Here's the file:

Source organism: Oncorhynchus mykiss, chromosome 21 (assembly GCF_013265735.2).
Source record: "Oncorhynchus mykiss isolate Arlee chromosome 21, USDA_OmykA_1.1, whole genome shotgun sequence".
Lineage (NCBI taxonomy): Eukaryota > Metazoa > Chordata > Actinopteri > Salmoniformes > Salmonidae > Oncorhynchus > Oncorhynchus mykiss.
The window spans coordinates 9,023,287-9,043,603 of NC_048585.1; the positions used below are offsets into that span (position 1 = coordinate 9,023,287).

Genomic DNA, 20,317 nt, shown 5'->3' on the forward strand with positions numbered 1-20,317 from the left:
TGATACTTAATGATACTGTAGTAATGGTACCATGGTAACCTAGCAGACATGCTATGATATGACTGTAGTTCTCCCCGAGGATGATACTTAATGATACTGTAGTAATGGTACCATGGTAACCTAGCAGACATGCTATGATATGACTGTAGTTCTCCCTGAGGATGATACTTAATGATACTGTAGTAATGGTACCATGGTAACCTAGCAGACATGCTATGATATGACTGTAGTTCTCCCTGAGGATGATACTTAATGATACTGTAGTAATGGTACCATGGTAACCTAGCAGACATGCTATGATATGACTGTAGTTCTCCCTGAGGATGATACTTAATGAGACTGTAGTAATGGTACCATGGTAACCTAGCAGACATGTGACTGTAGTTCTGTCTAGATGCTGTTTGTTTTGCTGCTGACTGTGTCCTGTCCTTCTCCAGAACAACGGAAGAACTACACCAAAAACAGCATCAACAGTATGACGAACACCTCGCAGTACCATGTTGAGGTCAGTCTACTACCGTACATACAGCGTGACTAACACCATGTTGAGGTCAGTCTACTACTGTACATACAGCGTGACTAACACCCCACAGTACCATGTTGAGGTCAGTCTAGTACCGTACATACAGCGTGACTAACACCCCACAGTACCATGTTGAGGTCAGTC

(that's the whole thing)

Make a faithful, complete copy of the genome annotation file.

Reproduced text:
Source organism: Oncorhynchus mykiss, chromosome 21 (assembly GCF_013265735.2).
Source record: "Oncorhynchus mykiss isolate Arlee chromosome 21, USDA_OmykA_1.1, whole genome shotgun sequence".
Lineage (NCBI taxonomy): Eukaryota > Metazoa > Chordata > Actinopteri > Salmoniformes > Salmonidae > Oncorhynchus > Oncorhynchus mykiss.
The window spans coordinates 9,023,287-9,043,603 of NC_048585.1; the positions used below are offsets into that span (position 1 = coordinate 9,023,287).

Genomic DNA, 20,317 nt, shown 5'->3' on the forward strand with positions numbered 1-20,317 from the left:
TGATACTTAATGATACTGTAGTAATGGTACCATGGTAACCTAGCAGACATGCTATGATATGACTGTAGTTCTCCCCGAGGATGATACTTAATGATACTGTAGTAATGGTACCATGGTAACCTAGCAGACATGCTATGATATGACTGTAGTTCTCCCTGAGGATGATACTTAATGATACTGTAGTAATGGTACCATGGTAACCTAGCAGACATGCTATGATATGACTGTAGTTCTCCCTGAGGATGATACTTAATGATACTGTAGTAATGGTACCATGGTAACCTAGCAGACATGCTATGATATGACTGTAGTTCTCCCTGAGGATGATACTTAATGAGACTGTAGTAATGGTACCATGGTAACCTAGCAGACATGTGACTGTAGTTCTGTCTAGATGCTGTTTGTTTTGCTGCTGACTGTGTCCTGTCCTTCTCCAGAACAACGGAAGAACTACACCAAAAACAGCATCAACAGTATGACGAACACCTCGCAGTACCATGTTGAGGTCAGTCTACTACCGTACATACAGCGTGACTAACACCATGTTGAGGTCAGTCTACTACTGTACATACAGCGTGACTAACACCCCACAGTACCATGTTGAGGTCAGTCTAGTACCGTACATACAGCGTGACTAACACCCCACAGTACCATGTTGAGGTCAGTC